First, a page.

“But jobs that require ideation, ‘large-frame pattern recognition’ (recognising patterns outside what a computer may be programmed for) and complex communication skills such as being a teacher, home health aide or a highly skilled repairman are going to be ‘human jobs for a long time to come’, he says” (Prepare for the Second Coming of Technology, Miss Melissa Sim).
Professors Erik Brynjolfsson and Andrew McAfee reckon that pure information work – jobs that can be done comfortably from a desk – is going out of fashion (ST, Mar. 2), and if Singapore is to remain competitive in a highly advanced digital age then changes to its education system, especially how students are commonly tested, are necessary. While new pathways have opened to provide students with non-academic alternatives and schools have experimented with diverse assessment methods, most national examinations are still premised upon the antiquated techniques of rote memorisation and regurgitation.
And in an environment where information and knowledge are readily accessible, and where collaboration is effective, one wonders about the value of these pen-and-paper examinations.
Most would agree that these assessments ascertain proficiency, and establishing the fundamentals is important. Yet the reliance on written tests per se is less than constructive, especially when the languages are concerned. Even the evaluation of basics can be made more meaningful. For instance candidates can be allowed to scribble scientific formulas to be brought into the venue, and to bring in reference materials or dictionaries. At the higher levels, why are individuals still tested on factual recalls and rehashes of mere facts?
This also means that questions must be more rigorous and less straightforward.
There are more ways to ease the needless anxiety associated with these high-stakes examinations too. In Finland at the Aalto School of Business there are two or three examination sittings each semester, and if the student does make these two or three attempts the better grade would be registered. If at the first attempt the student is not confident a written “Do Not Grade” on the cover page would be duly acknowledged. Moreover papers are usually four hours long. Candidates do not realistically require that length of time, but the absence of that time factor means they are not rushing to churn out content as fast as possible or crafting “time management” strategies, and actually focusing on the questions.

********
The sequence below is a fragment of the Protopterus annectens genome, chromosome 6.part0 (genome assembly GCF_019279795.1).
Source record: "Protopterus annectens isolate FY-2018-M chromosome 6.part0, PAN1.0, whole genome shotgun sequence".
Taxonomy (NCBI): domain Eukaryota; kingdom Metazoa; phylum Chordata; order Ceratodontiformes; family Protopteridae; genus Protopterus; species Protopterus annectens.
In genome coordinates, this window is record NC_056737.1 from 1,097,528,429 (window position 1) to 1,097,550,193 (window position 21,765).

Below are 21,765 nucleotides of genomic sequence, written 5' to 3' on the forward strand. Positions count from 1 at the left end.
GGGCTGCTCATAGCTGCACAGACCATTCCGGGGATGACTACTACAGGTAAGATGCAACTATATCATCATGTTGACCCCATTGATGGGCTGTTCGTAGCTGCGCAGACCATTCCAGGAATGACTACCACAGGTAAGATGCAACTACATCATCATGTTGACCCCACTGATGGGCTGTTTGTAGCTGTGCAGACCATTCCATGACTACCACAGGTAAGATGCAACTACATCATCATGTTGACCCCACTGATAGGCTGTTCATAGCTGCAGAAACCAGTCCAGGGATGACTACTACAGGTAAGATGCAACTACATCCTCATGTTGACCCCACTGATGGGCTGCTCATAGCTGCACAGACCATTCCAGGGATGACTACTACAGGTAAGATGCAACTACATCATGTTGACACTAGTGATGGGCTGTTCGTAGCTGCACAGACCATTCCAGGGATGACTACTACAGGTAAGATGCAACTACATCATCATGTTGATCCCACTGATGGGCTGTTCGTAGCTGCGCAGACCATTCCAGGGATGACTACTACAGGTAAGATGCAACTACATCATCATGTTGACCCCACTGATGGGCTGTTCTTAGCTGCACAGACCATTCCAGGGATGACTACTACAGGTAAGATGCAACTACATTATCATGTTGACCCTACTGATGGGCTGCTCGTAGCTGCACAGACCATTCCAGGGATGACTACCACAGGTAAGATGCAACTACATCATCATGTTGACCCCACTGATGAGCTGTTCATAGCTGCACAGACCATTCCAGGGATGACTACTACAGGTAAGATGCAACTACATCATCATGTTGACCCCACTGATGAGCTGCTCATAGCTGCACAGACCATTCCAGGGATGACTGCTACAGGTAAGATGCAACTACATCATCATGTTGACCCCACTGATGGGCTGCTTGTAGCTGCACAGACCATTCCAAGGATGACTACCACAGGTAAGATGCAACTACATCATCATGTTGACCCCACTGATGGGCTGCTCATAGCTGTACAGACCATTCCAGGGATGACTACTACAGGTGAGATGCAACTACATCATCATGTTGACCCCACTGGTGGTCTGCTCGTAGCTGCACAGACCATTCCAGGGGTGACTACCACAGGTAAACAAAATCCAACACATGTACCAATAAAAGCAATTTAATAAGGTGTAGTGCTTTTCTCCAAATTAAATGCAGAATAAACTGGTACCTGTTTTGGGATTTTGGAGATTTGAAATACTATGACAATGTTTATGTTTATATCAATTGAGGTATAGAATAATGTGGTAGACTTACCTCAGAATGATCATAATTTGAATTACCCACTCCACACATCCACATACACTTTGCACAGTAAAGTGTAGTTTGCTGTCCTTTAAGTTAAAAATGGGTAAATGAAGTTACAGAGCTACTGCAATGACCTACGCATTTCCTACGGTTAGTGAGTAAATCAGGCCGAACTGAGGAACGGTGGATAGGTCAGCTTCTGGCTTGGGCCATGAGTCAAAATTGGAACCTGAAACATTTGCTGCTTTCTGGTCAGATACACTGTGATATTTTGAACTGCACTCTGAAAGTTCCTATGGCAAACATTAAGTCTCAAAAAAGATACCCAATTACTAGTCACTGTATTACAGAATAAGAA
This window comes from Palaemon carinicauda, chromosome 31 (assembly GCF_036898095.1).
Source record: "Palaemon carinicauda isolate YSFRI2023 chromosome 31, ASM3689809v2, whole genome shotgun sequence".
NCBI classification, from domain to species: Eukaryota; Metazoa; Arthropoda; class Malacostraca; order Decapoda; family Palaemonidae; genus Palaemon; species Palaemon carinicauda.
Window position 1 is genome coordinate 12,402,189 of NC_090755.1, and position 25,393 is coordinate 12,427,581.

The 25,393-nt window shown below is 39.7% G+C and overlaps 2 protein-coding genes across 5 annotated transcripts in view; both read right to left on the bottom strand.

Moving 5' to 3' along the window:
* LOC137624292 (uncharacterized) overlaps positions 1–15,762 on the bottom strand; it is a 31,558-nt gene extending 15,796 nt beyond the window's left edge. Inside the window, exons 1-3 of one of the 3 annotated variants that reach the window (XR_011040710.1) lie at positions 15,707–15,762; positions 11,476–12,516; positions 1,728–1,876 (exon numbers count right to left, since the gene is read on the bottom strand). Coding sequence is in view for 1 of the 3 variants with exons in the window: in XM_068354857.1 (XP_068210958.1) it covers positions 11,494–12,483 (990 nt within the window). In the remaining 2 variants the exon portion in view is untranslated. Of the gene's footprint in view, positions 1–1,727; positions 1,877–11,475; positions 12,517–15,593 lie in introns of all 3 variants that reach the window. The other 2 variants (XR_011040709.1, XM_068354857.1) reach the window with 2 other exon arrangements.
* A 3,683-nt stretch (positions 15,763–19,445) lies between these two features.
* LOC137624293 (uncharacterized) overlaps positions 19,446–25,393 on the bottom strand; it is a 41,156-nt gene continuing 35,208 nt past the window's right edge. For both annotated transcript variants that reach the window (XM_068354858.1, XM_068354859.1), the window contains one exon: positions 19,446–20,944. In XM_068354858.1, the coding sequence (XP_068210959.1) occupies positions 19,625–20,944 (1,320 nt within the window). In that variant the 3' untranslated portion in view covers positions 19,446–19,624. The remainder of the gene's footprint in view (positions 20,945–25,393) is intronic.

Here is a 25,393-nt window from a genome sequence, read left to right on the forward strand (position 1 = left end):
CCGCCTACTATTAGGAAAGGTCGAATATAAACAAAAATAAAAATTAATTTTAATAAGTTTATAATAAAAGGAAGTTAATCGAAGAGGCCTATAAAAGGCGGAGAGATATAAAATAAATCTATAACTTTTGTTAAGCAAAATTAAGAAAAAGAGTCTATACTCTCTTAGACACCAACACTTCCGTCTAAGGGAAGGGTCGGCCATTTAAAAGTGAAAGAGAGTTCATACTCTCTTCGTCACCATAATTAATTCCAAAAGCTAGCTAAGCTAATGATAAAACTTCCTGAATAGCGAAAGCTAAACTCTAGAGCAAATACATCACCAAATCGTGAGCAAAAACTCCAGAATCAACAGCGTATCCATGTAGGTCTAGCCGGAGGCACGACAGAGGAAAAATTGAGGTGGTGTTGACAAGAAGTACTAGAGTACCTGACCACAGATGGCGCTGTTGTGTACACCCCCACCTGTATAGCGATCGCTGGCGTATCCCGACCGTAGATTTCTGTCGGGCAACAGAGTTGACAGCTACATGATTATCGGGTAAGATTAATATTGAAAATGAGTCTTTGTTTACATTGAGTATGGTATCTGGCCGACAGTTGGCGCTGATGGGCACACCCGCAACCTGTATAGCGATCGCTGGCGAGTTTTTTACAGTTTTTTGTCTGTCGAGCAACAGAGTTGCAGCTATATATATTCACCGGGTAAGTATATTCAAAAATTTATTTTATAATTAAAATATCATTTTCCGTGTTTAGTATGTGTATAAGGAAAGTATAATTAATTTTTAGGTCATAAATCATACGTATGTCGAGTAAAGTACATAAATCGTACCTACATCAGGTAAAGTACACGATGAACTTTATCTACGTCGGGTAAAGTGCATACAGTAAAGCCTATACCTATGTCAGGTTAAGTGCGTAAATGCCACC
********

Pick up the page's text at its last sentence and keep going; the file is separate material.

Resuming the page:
For some the alarm bells are ringing, because what has worked for Singapore in the past – crafting young minds into cogs to fit into the country’s economic machinery – is no guarantee of future success, when the status quo is perpetually challenged by revolutionary technological breakthroughs. The jobs of the future cannot be predicted with veracity, though changing the way we test will be a good start to get the “right education”, with a test system that is fair, reasonable, and one that progressively emphasises the honing of varied skills over the pedantic acquisition of knowledge alone.
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A version of this article was also published in The Straits Times.